Mobile High-Definition Link (MHL) is one of the newer high-definition technologies that is linking consumer devices today. Originally started by Silicon Image in Janurary 2008, MHL became a consortium in Spring 2010, primarily backed by Nokia, Samsung, Silicon Image, Sony and Toshiba. Currently boasting over 60 adopters, up from approximately 10 at the beginning of 2011, it is becoming increasingly apparent that the MHL interface has very strong growth potential, owing to the dominant position HDMI has established in HD-capable CE devices and the rapid adoption of HD-video applications in mobile CE devices such as smartphones and now tablet PCs.
MHL utilizes a 5-wire interface, which will likely result in dual-case use of existing connectors, such as USB, on mobile source devices by OEMs. For instance, source devices such as tablets, PCs, and phones could interconnect through a MHL linkage using the common micro-USB connector while receiver devices like TVs and monitors could dual-use HDMI connectors, eliminating the need for yet another connector type to be designed into mobile devices, which are typically starved for physical space anyway. Furthermore, MHL is designed to provide power to the source device, enabling users to use mobile devices as a HD-video source for prolonged periods of time without worrying about battery life.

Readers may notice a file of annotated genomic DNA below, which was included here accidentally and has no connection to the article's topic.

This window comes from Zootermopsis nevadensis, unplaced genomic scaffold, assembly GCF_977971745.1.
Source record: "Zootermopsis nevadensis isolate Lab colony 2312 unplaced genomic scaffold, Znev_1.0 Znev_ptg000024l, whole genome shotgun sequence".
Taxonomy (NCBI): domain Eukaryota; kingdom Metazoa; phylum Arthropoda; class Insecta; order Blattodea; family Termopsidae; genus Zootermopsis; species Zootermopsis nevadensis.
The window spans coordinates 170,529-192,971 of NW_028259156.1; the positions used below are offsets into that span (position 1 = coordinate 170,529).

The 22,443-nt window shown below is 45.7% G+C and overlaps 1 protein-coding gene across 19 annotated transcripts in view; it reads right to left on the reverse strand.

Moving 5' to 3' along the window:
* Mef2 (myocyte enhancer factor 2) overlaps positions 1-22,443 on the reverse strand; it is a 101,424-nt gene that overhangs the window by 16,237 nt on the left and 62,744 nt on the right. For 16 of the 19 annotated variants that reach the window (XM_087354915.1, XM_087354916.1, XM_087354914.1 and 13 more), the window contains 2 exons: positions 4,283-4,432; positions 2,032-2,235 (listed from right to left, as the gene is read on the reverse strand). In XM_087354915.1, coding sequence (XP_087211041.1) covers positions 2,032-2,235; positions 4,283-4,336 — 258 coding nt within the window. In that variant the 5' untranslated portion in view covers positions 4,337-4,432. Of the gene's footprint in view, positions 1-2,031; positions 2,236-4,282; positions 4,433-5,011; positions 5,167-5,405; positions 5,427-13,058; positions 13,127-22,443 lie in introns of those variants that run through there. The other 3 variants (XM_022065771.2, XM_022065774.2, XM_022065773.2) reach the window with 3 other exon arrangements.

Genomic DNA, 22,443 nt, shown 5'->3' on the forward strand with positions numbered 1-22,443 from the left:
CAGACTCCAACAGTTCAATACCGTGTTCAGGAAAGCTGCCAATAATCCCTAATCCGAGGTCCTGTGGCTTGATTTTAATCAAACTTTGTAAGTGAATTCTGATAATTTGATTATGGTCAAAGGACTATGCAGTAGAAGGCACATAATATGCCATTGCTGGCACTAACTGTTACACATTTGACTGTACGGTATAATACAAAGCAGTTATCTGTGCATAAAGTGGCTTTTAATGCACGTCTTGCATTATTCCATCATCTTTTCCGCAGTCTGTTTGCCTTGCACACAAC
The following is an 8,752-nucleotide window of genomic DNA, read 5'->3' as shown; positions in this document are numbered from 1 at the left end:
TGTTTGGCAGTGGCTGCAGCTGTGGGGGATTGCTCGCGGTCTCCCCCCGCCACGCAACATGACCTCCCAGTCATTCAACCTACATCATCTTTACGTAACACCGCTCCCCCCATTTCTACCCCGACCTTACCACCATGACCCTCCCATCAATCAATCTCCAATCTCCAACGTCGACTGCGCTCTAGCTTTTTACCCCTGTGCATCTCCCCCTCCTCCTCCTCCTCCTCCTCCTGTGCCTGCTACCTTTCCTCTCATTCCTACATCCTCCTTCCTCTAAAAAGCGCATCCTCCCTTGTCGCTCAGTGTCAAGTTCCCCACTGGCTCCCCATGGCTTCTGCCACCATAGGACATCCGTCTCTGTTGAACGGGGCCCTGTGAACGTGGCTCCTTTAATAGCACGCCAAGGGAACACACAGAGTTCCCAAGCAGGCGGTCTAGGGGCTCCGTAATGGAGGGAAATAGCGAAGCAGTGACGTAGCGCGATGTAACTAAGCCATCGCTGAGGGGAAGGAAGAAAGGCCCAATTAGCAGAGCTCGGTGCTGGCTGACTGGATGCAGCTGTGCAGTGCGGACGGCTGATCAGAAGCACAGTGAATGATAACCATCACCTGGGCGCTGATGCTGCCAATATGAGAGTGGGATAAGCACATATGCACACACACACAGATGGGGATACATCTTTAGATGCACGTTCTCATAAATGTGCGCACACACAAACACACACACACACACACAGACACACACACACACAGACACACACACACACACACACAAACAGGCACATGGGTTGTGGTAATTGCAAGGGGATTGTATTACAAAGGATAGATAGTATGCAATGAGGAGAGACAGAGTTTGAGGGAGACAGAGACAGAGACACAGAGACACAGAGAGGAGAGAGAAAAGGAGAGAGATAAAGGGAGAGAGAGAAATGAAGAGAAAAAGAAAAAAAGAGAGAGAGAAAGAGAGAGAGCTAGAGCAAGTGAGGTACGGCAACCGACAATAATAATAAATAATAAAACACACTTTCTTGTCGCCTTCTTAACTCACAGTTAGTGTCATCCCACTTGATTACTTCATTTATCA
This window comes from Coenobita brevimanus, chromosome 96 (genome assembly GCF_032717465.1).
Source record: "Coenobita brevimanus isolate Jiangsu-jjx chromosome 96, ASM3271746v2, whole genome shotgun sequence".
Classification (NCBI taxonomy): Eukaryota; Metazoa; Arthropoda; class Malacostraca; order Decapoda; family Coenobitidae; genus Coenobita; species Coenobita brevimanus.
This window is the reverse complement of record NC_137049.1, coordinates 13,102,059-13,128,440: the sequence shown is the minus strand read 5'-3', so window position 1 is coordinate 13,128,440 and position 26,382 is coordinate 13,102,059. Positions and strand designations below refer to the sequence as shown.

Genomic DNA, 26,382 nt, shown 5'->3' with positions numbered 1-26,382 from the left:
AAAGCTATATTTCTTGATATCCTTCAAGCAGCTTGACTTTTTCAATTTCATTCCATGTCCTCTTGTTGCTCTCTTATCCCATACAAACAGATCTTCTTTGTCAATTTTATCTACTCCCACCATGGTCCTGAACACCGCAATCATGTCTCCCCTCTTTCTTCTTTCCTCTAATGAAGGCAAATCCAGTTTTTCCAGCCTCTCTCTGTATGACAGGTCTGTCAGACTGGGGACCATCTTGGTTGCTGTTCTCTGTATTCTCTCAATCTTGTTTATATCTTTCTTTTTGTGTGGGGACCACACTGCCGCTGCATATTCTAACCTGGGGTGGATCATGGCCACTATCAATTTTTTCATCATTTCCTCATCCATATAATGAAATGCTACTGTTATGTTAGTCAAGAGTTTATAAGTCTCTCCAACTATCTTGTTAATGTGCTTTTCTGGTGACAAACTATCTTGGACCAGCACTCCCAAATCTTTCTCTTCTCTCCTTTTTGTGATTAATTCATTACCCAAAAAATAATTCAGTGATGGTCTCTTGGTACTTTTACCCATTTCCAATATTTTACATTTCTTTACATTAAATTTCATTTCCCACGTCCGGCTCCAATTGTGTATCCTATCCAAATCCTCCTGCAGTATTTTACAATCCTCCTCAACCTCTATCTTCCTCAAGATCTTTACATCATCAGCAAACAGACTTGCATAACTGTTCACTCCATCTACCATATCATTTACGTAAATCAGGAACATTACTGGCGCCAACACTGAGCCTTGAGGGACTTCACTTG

Whether MHL will see similar growth that its cousin technology HDMI has shown over the past several years is still an open question. HDMI gained prominence by being a first mover interface technology in the early 2000s for all-digital HD audio/video interconnect right at the time that HDTVs and HD broadcasting was starting to take off, thus benefiting from several market dynamics. With an ever growing number of mobile CE devices with high resolution—yet small—displays , 3G connectivity, and HD video capture and rending capability, some form of easy HD-capable interconnect between portable devices and larger displays is quickly becoming a requirement. However, MHL is likely to face challenges to market penetration due to wireless alternatives that are emerging in the marketplace, such as WiGig and WirelessHD, which will provide wireless options for the gigabit-per-second connectivity required to support uncompressed HD video.
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